Currently files are backed up from one external hard drive to another as a means to provide the ability to restore from a secondary device should the primary external hard drive become unavailable e.g. hardware failure. The current method is predicated on the use of Microsoft Windows.

All backup is to be performed from Linux devices running Ubuntu 14.04 going forward.

All external hard drives are encrypted using TrueCrypt and have been formatted with NTFS since they are also used on other operating systems other than Linux such as Microsoft Windows.

Files are also created on Microsoft Windows and stored on these devices.

File sizes vary from as little as 100KB to as large as 10GB. There are approximately 1 million files and this continues to grow on a regular basis.


  • Performance on external hard drives. All current drives are USB 2
  • Speed of transfer
  • Compute thresholds or considerations. The devices that currently perform the backups are either i3, i5, i7 with a minimum of 8GB of RAM
  • Preserving permissions and the like
  • Deep paths. Some paths traverse as deep as 20 or 30 hierarchies
  • Minimal impact on the lifespan of the external hard drives
  • Avoidance of changing filesystems if possible
  • Whole copies are fine and deltas or differentials are not required
  • Checksums to ensure that files have been successfully committed
  • Logs
  • The ability to resume transfers in the event of a failure

Now there have been mention of using switches or options such as inplace however there is very little information available on additional considerations for encrypted drives that leverage NTFS filesystems.


The current attempted command as an example is;

rsync -vrlptg /media/drive1 /media/drive2

What other switches/options must be included to support the requirements?

  • 1
    You are looking for some software recommendation?
    – Jakuje
    Jan 7, 2016 at 9:04
  • Are your files all new, or do old files change? rsync doesn't handle changes to large files quickly - for example, moving a file within a file system. There's a good discussion of rsync vs ZFS replication here: slashdot.org/story/15/12/22/026209/… Jan 7, 2016 at 13:12
  • @Jakuje - No Jakuje. I am seeking to achieve this using rsync. If rsync isn't the ideal option, what other alternatives are there?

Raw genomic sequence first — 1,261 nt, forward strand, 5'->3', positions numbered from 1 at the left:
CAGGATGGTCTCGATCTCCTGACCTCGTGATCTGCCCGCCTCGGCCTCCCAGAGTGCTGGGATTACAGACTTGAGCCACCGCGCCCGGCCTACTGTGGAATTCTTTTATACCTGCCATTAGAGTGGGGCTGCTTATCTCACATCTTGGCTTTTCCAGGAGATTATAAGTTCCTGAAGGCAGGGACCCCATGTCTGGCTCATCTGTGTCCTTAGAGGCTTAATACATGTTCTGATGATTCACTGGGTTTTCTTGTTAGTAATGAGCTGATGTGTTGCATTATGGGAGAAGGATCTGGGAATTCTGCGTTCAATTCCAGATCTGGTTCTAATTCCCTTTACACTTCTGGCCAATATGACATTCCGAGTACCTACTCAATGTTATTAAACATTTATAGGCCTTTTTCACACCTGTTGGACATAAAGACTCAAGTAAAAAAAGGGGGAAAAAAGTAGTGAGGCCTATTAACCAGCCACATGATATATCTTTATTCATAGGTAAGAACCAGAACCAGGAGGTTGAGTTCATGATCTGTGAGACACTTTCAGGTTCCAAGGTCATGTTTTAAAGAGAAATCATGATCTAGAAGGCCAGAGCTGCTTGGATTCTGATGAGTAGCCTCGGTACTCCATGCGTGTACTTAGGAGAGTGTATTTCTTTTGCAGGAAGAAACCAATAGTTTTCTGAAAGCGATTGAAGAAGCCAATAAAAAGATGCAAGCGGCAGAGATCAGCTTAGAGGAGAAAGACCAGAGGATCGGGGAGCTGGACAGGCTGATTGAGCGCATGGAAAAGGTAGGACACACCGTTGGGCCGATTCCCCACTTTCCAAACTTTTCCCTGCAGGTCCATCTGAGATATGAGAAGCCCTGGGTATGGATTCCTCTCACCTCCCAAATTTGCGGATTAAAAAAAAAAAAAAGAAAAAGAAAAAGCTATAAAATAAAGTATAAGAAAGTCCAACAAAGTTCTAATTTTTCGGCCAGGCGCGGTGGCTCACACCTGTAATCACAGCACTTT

– Motivated
    Jan 7, 2016 at 18:42
  • @AndrewHenle - Both. There are new files as well as changes to old files.
    – Motivated
    Jan 7, 2016 at 18:43
  • @Iain - As mentioned, there is very little information available on the additional considerations for encrypted drives that leverage NTFS filesystems, so commercial tools have been tested. This is however predicated on the use on the use of Microsoft Windows which is not something that is desired.
    – Motivated
    Jan 7, 2016 at 18:45

2 Answers 2


Considering you are using a slow USB 2.0 protocol, it is critical to transfer as little data as possible.

Rsync is your best friend here. However, NTFS is not making you favor. Using something as EXT4 enable you to leaverage hardlinks to only store the changed files. Take a look at rsnapshot for further information

If you can't change your filesystem, you can also have a look at attic-backup, so you can have deduplicated backup without resorting to hardlinks.

  • Why is it critical to transfer as little data as possible? Are you suggesting that the rate of transfer be rate limited or throttled? If so what is the recommended rate of transfer? Using EXT4 unless supported by Windows isn't an option.
    – Motivated
    Jan 7, 2016 at 23:20
  • 1
    Because USB 2.0 is a slow protocol, so reducing the amount of transferred data will speed up the backup process considerably
    – shodanshok
    Jan 7, 2016 at 23:24
  • I appreciate it being a protocol that doesn't support high rates of transfer however, what is the recommended rate of transfer?
    – Motivated
    Jan 7, 2016 at 23:25
  • The fastest possible available. To put things in perspective: transferring 400 GB of data via USB 2.0 (about 40 MB/s) needs about 3 hours. Using a USB 3.0 or SATA disk (over 100 MB/s, limited by the disk and not by the protocol) will need about 1 hour.
    – shodanshok
    Jan 8, 2016 at 0:02
  • Thanks. What other switches or options should be used with rsync to meet the requirements?
    – Motivated
    Jan 8, 2016 at 0:29

Most, if not all, of your requirements can be met by rsync:

Here's how you would use rsync with NTFS:

rsync -rvhc --size-only --progress /path/to/ntfs1/ /path/to/ntfs2/

rsync -rvhc --size-only --progress /path/to/ext4/ /path/to/ntfs/

Helpful hint: If you omit -c (checksum); and only use rsync flags -rvh; you'll find notable improvement in performance and speed.

flags v(verbose) and h(human readable) are optional. More info here

Your Answer

By clicking “Post Your Answer”, you agree to our terms of service, privacy policy and cookie policy

Not the answer you're looking for? Browse other questions tagged or ask your own question.